Over forty year’s, Herman’s continued success in not only highlighting racial inequality, but challenging it too, has seen him go from a figure within the framework of British Politics, to a champion of the Black-British community. However, it is a title he feels has been misappropriated.
“I have never claimed I speak for Black people as no one has given me the authority to do so.” He tells me. “I talk about my own experiences and those of people who I know and I utilise every opportunity to help empower people to be confident to speak up for themselves.”
In the past, this mantra of public empowerment has seen Herman become the first of our kind in a number of unprecedented roles. For example, Ouseley was the first Black Race Equality Adviser in Local government for Lambeth in 1978, then became the first Black Policy Advisor for Ethnic Minorities with the Greater London Council in 1981. The next title he would take would be as the first Black Chief Executive in a local authority in England with the former Inner London Education Authority in 1988, followed by the CEO of the London Borough of Lambeth in 1990, before finally becoming the first Black Executive Chairman for the former Commission for Racial Equality in 1993.
These are not the only roles that Lord Ouseley of Peckham Rye has taken on over the years, nor are Black people the only people he has had a hand in helping, as his influence has helped to form equality measures in Gender, Disability and Religious injustices too.
Yet to confront Herman on his achievements comes with a stern reminder. “This is not about me, it is about us.”
The words ring loudly because the point behind them is poignant.
“We have to remember that unity is our strength. Too often we think we have beaten a Racist system by putting a Black person into a role, but find that someone creates a backdoor so that the people who they want to get a role, will get it anyway.”
This humbleness coupled with a no-nonsense, almost uncompromising approach to do everything ‘we’ can is somewhat intimidating, as you find that his arguments for a collective community have a striking sharpness to them. This sharpness is one that Herman attributes to the community of his childhood, one that revolved around communal living spaces, where entire families shared a single room in the capital city of the Kingdom that colonised 90% of the world.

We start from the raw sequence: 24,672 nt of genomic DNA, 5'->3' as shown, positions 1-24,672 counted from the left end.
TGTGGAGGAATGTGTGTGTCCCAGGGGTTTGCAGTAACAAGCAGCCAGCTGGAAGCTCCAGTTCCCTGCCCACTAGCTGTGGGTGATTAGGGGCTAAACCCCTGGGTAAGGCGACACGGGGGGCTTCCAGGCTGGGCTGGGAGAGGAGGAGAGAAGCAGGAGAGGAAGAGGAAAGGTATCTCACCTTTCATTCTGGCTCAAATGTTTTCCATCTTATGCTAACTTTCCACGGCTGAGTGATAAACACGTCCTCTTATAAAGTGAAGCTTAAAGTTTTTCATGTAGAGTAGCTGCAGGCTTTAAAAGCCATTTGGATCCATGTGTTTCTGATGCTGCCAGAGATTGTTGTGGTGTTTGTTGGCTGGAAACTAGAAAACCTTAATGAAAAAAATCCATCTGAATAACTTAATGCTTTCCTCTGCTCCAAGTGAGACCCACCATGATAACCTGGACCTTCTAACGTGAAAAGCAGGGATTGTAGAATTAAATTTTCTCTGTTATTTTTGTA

It is a living condition that gave a radicalised edge to much of the Windrush generation, as overt prejudices reminded you about how hard it was be to be seen and treated equally.
“Whilst we have worked hard to overcome the barriers of prejudice, we have failed to prepare the next generation of young, Black leaders.” Herman tells me. It is a failure he accredits to people exercising their prejudices covertly, which has created a dichotomy in opinion between those who have seen conditions improve, and those who have not.
“Before, the simplicity of talking about race was its strength. ‘Black’ referred to the African, Caribbean and Asian communities. And whilst it is great that people have formed their own identities, it has made the interests of those communities individual as well. So when we previously talked about minority communities, it included everyone who was non-white, but now, some people choose to exclude themselves from that narrative.”
The irony that some would want to exclude themselves from the conversation around inclusion has not been lost on myself, nor Ouseley who makes an important distinction.
“When you talk about race, you talk about every other form of discrimination too. Sexism, albinism, religious intolerance, homophobia; because you can be a Black man who is prejudice towards disabled women.”
By recognising this distinction, it very quickly becomes apparent as to why advances in eradicating racial prejudices has been slow, because whilst an employer may be happy to hire able bodied, straight, Black men, everyone else is left behind. Then, the communities which go on to fight discrimination against Women, LGBT+, disabled and different-faith groups, have a fractured foundation to make their fight.
But Herman Ouseley knows that by fighting one injustice, he can help the others and it is partly due to this realisation that Kick It Out has been so effective.
Initially founded by Herman in 1993, following the wake of Stephen Lawrence’s murder and the establishment of the Commission for Racial Equality; Kick It Out has covered every element of discrimination that has brought itself to the world of Football.
Initially tacking the racial abuse of top-tier players, Kick It Out has managed to reach every blade of grass, from the Misogynistic practices that prevented women from becoming top flight Referees and coaches, to helping establish Disabled, Multi-faith and Gay football leagues across the country.
Yet forty years, almost one hundred different roles and the ordination as a Lord later, the true impact of Herman Ouseley and his allies is impossible to quantify. So to quantify his legacy, which is to empower us so that we may speak for ourselves, is also immeasurable; which is what the best legacies are- immeasurable.